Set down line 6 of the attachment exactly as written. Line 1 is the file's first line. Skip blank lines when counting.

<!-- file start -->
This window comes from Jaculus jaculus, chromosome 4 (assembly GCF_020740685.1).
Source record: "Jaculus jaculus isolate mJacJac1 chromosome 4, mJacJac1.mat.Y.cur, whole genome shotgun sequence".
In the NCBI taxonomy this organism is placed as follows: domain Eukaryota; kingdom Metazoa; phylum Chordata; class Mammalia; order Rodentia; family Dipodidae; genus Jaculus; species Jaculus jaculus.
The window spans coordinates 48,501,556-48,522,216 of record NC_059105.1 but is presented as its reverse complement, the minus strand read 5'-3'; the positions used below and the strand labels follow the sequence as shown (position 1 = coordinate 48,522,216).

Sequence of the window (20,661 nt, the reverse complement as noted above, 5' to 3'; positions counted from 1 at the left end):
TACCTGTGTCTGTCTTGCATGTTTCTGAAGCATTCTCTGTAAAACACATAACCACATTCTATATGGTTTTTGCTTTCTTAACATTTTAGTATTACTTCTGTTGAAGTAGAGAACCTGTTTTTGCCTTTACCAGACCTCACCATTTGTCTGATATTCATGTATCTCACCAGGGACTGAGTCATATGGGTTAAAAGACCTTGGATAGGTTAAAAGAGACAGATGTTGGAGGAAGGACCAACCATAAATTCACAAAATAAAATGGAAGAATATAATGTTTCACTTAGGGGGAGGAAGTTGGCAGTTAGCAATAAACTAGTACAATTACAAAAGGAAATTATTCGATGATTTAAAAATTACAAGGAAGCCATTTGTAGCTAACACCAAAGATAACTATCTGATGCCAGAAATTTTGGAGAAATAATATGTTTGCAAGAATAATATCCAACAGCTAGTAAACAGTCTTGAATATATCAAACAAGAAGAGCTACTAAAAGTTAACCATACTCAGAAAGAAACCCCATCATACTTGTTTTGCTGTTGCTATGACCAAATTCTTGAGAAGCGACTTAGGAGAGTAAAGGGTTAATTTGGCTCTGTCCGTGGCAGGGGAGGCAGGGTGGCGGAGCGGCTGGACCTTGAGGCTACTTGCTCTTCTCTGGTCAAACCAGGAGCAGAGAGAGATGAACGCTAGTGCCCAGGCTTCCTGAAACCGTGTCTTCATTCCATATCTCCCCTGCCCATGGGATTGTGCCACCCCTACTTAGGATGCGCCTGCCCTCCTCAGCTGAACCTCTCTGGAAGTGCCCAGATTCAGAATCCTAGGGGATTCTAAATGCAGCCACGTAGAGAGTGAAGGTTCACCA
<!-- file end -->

TACCTGTGTCTGTCTTGCATGTTTCTGAAGCATTCTCTGTAAAACACATAACCACATTCTATATGGTTTTTGCTTTCTTAACATTTTAGTATTACTTCTGTTGAAGTAGAGAACCTGTTTTTGCCTTTACCAGACCTCACCATTTGTCTGATATTCATGTATCTCACCAGGGACTGAGTCATATGGGTTAAAAGACCTTGGATAGGTTAAAAGAGACAGATGTTGGAGGAAGGACCAACCATAAATTCACAAAATAAAATGGAAGAATATAATGTTTCACTTAGGGGGAGGAAGTTGGCAGTTAGCAATAAACTAGTACAATTACAAAAGGAAATTATTCGATGATTTAAAAATTACAAGGAAGCCATTTGTAGCTAACACCAAAGATAACTATCTGATGCCAGAAATTTTGGAGAAATAATATGTTTGCAAGAATAATATCCAACAGCTAGTAAACAGTCTTGAATATATCAAACAAGAAGAGCTACTAAAAGTTAACCATACTCAGAAAGAAACCCCATCATACTTGTTTTGCTGTTGCTATGACCAAATTCTTGAGAAGCGACTTAGGAGAGTAAAGGGTTAATTTGGCTCTGTCCGTGGCAGGGGAGGCAGGGTGGCGGAGCGGCTGGACCTTGAGGCTACTTGCTCTTCTCTGGTCAAACCAGGAGCAGAGAGAGATGAACGCTAGTGCCCAGGCTTCCTGAAACCGTGTCTTCATTCCATATCTCCCCTGCCCATGGGATTGTGCCACCCCTACTTAGGATGCGCCTGCCCTCCTCAGCTGAACCTCTCTGGAAGTGCCCAGATTCAGAATCCTAGGGGATTCTAAATGCAGCCACGTAGAGAGTGAAGGTTCACCA